Here are 4 quick tips to archivally preserve a birth certificate, as it is one of the most important documents you own. While many people make paper or digital copies of birth certificates (a recommended thing to do), preserving the original always remains quite important.
Tips to Preserve a Birth Certificate
1. Handle with Care
Many birth certificates, especially older ones, are incredibly delicate. Handling the document incorrectly may cause it to wrinkle, stain or even tear. If you’re going to handle your own, your kid’s, or perhaps your ancestor’s birth certificate, always wash your hands to ensure that no dirt, lotion or naturally-occurring oils from your fingers get on the document (regular soap and water is just fine for this job). Paper can be handled without gloves because clean, lotion-free hands will not stain the paper and gloves can make it hard to handle delicate paper. Photographs and negatives, however, require gloves as fingerprints can cause permanent stains. According to an article in the Global Post, wearing white cotton inspection gloves will also protect a birth certificate from unwanted dirt and oils. If you’re showing the document to someone else, make sure their hands are clean or that they’re wearing gloves to prevent damage, and consider always handling your birth certificates in clear page protectors or other archival enclosures (see below).
While the documents illustrated above are actually grade-school diplomas from a family archive rather than birth certificates (for security reasons – hey its a jungle out there!), the overall philosophy and types of enclosures illustrated work for both forms of important documents. The archival 3-ring print page (left) and crystal clear bag with an added 2-ply acid-free mat board stiffener (right) are ideal products for preserving a birth certificate. (Please click on images for more information.)
2. Store Well
Birth certificates, like many other important family documents on paper, are vulnerable to various types of damage. Heat, moisture and sunlight can ruin a certificate’s appearance and even its structural integrity. To preserve a birth certificate, the Smithsonian Institute Archives suggest that rather than laminating it—a practice that is NOT recommended—keeping it in a archival 3-ring print page, a crystal clear bag, or a side loading print sleeve will help protect the document from moisture, dirt and dust. For added protection, consider placing the latter two enclosures (with the certificate within) in a flap envelope, as this will offer “double protection.” If you’re into genealogy and have a number of birth certificates in the family collection, use an archival metal edge box (which come in assorted sizes, colors and depths), acid-free file folders, or a document storage kit to keep them all together and archivally safe. Don’t fold, paper clip or staple the document, as repeated folding can lead to tears while paper clips and staples can (and do!) leave impressions and rust stains.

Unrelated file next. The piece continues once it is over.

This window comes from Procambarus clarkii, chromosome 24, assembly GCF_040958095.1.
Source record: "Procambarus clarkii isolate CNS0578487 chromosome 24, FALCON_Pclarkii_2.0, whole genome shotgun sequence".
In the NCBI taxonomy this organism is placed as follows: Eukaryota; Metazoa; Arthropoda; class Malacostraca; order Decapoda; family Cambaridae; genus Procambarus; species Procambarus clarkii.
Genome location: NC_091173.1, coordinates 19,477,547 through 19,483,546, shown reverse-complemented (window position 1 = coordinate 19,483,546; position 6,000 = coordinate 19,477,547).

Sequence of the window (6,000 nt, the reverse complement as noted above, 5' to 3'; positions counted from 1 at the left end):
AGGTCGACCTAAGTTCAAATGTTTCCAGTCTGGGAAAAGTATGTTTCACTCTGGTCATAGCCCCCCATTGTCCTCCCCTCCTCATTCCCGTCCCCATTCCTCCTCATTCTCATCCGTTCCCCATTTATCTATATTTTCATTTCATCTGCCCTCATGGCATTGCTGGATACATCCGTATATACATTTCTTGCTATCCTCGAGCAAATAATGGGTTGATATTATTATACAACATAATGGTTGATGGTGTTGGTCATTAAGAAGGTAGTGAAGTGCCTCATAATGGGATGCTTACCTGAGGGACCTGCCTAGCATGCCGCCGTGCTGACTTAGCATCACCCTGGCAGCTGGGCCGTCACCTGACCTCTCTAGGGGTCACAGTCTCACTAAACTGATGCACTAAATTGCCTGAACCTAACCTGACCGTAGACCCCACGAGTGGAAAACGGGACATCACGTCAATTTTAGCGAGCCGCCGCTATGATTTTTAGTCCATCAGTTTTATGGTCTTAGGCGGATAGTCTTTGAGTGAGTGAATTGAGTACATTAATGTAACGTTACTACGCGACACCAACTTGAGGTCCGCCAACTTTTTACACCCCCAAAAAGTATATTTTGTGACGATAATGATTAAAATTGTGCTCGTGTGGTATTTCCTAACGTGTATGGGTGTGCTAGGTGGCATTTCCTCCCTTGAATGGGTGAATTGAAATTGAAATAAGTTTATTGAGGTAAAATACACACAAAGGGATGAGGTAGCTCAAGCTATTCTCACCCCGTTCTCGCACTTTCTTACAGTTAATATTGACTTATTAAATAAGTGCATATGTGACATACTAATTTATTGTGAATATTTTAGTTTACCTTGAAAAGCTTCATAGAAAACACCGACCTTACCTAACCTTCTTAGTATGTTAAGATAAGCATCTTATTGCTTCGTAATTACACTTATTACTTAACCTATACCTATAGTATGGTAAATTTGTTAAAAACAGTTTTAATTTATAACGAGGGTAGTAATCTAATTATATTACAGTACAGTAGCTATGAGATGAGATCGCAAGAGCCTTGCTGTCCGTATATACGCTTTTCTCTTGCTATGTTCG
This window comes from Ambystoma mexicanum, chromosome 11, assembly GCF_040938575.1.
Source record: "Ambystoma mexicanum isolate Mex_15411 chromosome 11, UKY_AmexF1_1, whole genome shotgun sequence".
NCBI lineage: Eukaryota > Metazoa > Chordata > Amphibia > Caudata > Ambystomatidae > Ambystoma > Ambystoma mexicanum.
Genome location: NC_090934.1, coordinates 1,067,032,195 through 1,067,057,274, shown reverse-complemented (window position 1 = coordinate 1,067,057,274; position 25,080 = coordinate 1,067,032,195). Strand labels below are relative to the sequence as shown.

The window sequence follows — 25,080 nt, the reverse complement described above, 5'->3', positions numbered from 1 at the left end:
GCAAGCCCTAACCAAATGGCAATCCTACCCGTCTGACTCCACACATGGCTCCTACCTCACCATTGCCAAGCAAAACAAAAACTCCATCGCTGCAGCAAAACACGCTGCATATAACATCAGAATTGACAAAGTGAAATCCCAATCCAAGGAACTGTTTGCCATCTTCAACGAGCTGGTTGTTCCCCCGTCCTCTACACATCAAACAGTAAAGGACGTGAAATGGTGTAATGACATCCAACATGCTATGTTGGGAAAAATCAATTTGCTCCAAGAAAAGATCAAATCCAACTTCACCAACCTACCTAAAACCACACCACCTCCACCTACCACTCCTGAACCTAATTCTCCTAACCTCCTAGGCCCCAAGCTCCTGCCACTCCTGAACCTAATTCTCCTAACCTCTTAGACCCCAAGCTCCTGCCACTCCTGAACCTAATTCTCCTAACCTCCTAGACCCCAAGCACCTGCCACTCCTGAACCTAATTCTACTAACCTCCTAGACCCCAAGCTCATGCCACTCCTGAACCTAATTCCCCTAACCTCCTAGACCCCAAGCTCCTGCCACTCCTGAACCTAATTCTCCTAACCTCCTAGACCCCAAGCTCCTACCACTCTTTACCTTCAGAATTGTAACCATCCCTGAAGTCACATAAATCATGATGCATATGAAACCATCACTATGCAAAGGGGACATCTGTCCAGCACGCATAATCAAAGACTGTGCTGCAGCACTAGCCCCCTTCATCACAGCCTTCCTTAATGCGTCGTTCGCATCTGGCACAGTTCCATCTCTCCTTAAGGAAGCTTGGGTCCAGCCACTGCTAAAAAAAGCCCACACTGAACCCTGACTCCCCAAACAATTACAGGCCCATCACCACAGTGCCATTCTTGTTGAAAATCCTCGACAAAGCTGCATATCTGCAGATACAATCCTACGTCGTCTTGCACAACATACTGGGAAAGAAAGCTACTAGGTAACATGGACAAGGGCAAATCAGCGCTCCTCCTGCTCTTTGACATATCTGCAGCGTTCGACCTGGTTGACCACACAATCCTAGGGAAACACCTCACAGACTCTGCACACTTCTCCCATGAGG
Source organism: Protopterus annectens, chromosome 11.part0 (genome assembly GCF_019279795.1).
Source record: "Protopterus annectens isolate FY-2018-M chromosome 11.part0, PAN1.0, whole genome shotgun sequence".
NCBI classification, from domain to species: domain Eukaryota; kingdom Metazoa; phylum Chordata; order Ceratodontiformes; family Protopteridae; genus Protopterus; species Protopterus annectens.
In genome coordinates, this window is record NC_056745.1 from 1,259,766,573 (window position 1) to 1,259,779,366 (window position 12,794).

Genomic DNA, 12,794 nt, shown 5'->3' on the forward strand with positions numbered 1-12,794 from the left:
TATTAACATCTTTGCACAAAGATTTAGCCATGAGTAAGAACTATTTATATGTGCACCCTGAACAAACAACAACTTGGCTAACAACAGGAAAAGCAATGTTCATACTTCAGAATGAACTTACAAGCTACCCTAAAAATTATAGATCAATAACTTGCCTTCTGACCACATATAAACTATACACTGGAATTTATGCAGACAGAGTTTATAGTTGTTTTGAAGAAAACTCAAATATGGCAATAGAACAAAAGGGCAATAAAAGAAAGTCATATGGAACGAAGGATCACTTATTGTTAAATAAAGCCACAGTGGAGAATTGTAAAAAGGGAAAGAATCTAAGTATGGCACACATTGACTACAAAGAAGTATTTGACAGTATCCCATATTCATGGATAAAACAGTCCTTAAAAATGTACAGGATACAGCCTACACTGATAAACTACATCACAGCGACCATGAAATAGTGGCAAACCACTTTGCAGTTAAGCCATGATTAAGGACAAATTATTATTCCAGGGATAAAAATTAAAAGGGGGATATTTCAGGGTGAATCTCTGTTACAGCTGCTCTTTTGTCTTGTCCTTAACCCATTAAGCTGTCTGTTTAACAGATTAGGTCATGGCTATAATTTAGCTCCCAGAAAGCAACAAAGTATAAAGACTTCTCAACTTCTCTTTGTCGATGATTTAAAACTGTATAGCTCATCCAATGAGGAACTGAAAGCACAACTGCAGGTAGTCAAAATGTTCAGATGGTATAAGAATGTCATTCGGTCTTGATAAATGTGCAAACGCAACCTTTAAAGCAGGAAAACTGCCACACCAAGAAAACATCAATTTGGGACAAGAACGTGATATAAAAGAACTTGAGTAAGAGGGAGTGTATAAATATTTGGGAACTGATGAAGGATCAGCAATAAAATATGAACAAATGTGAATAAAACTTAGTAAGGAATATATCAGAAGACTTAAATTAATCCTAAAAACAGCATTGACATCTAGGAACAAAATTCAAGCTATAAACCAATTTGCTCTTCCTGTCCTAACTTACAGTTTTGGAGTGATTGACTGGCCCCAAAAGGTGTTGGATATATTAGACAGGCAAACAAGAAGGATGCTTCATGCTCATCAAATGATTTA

3. Keep It Safe
Original birth certificates should always be kept safe and in a place where you will be able to easily find them. This being the case, consider keeping the original documents in a home safe or a safe deposit box, as recommended in an article from Safewise. You may want to place other important documents such as marriage certificates and wills in the same centralized and secure location. Doing this can protect the originals from light, heat and other natural elements, as well as safe from burglars. For convenience, make extra copies and keep them in the archival enclosures that best fit your needs in a place that’s more accessible, such as a bedroom or hallway closet. Never store your birth certificates or other important document and artifacts in your attic or basement, as temperature and humidity fluctuations can damage them over time.
Yet another way to preserve a birth certificate involves scanning the document and keeping it as a file on your computer, making sure that this file is password-protected in case your computer is stolen, broken into, or hacked. It is advised that you copy your computer files containing important documents like birth certificates onto high-quality DVD-Rs that are specifically engineered for long term archival survival—unlike cheap office supply store DVD-Rs which should be avoided—and then storing these DVDs along with your originals in a home safe or safe deposit box. Wherever you choose to store your original birth certificates and their copies, make sure its in a place with controlled temperature and humidity.
If you have any additional questions on ways to preserve a birth certificate, or would like more information on the archival storage and presentation materials that are right for you, please contact us here at Archival Methods. We’re always there to help with any archiving, storage, or presentation questions you may have.